Court rules in favor of blogger — Comins v. VanVoorhis
Betting on attorney Marc Randazza makes anyone look smart.
As predicted on this blog, a Florida court shot down a dog shooter’s SLAPP suit against a blogger. The dog shooter, Chrisotpher Comins, was caught on camera shooting two pet huskies at close range, and then sued a blogger, Matthew Van Voorhis, who criticized the shooting.
In yesterday’s first-of-its-kind ruling, a Florida court held that because Comins failed to comply with Florida law governing libel and slander actions, the lawsuit is barred. The relevant Florida statute states:
Before any civil action is brought for publication or broadcast, in a newspaper, periodical, or other medium, of a libel or slander, the plaintiff shall, at least 5 days before instituting such action, serve notice in writing on the defendant, specifying the article or broadcast and the statements therein which he or she alleges to be false and defamatory.
Pre-suit notice is required to give the defendant a chance to correct or retract statements and to provide an opportunity to settle the case without going through expensive litigation. But Comins didn’t bother do this.*
Comins theorized that the Florida law should only apply to newspapers editors or newscasters and not bloggers. The Court rejected this interpretation outright, and explained that the Florida law is much more broad than Comins’ characterizations. This ruling is the first one in Florida to hold that blogs and bloggers are covered as “other media” under the pre-suit notice provision. The Court’s opinion is here.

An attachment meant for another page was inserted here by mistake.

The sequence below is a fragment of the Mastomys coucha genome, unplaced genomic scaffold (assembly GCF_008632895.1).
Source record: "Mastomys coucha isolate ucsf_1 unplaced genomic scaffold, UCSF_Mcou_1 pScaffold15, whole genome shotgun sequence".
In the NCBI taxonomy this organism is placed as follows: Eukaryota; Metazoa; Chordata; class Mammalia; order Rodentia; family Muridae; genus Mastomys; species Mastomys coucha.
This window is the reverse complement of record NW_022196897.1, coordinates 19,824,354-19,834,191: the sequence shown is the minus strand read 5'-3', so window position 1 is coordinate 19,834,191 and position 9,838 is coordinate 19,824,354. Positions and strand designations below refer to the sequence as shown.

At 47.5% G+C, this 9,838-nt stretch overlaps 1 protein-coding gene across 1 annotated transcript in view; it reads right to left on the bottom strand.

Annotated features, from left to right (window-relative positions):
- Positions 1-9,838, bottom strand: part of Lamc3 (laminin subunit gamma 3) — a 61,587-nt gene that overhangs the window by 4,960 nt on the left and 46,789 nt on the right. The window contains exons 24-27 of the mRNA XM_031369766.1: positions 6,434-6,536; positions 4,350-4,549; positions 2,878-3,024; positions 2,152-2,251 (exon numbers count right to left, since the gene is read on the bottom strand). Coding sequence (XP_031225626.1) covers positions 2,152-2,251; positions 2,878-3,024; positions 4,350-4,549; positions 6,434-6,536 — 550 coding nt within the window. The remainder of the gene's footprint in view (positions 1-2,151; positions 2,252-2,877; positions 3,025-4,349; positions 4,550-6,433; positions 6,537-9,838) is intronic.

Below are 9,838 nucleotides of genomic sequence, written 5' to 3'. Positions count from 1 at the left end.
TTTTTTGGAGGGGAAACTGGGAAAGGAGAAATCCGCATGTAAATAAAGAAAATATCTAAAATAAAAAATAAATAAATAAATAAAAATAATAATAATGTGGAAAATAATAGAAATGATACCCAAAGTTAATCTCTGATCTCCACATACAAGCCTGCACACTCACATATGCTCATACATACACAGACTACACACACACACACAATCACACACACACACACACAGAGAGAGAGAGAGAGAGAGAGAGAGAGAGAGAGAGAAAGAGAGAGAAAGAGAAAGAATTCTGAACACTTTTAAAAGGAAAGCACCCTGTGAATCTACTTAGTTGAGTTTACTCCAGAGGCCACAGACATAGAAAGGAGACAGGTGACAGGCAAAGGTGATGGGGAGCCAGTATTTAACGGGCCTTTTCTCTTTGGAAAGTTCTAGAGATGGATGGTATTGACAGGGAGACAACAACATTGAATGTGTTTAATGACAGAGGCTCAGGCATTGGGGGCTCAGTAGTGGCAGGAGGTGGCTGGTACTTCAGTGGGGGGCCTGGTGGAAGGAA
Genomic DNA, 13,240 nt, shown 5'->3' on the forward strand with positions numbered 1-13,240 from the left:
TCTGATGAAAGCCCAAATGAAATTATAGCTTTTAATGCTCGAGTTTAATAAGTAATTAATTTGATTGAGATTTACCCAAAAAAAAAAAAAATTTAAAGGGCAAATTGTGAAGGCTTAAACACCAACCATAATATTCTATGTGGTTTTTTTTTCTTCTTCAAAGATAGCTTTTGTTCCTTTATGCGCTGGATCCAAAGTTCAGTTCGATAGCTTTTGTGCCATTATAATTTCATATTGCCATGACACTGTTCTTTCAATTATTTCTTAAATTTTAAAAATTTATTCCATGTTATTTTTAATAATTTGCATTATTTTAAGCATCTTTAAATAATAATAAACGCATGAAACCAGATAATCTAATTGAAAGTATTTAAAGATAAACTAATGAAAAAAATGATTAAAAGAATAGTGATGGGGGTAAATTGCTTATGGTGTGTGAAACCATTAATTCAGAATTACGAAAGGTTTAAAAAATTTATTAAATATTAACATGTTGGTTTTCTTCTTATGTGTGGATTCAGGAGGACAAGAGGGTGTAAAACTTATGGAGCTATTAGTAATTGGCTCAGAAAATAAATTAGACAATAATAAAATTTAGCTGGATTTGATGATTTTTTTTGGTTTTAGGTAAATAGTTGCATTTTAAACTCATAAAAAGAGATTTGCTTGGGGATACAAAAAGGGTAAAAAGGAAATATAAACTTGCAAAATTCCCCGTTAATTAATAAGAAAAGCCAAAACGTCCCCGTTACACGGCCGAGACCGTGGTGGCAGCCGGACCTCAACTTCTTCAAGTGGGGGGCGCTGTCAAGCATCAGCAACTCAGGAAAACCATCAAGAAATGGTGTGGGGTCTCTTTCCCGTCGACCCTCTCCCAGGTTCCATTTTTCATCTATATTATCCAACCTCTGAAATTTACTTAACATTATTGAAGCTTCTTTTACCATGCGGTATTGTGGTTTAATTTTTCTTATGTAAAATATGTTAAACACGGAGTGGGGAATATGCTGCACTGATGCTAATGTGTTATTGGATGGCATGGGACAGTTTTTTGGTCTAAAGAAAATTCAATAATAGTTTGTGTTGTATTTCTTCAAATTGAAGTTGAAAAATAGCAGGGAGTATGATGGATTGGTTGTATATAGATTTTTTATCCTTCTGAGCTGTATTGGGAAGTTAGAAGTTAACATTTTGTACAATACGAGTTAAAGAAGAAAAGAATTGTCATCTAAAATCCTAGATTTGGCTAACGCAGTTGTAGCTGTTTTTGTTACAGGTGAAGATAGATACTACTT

Congrats to Mr. Randazza and his client Matthew Van Voorhis. This case is a great victory for bloggers, especially those in Florida. (Van Voorhis, by the way, filed an abuse of process counter claim against Comins. That claim is ongoing.)
Some important lessons can be taken from this case — don’t go around shooting dogs; if you do, don’t sue those who criticize the shooting; and don’t go up against Randazza.
After a great victory like this, the only thing left to do is to get your groove on to George Clinton’s Atomic Dog.
*That did not stop Comins attorney from claiming the notice had actually been filed at the hearing on Mr. VanVoohis’ motion to dismiss. There was no factual basis for this claim. This representation by counsel seems to be the only reason that the court did not initially dismiss Comins’ SLAPP suit.
Photo Courtesy of Re-ality.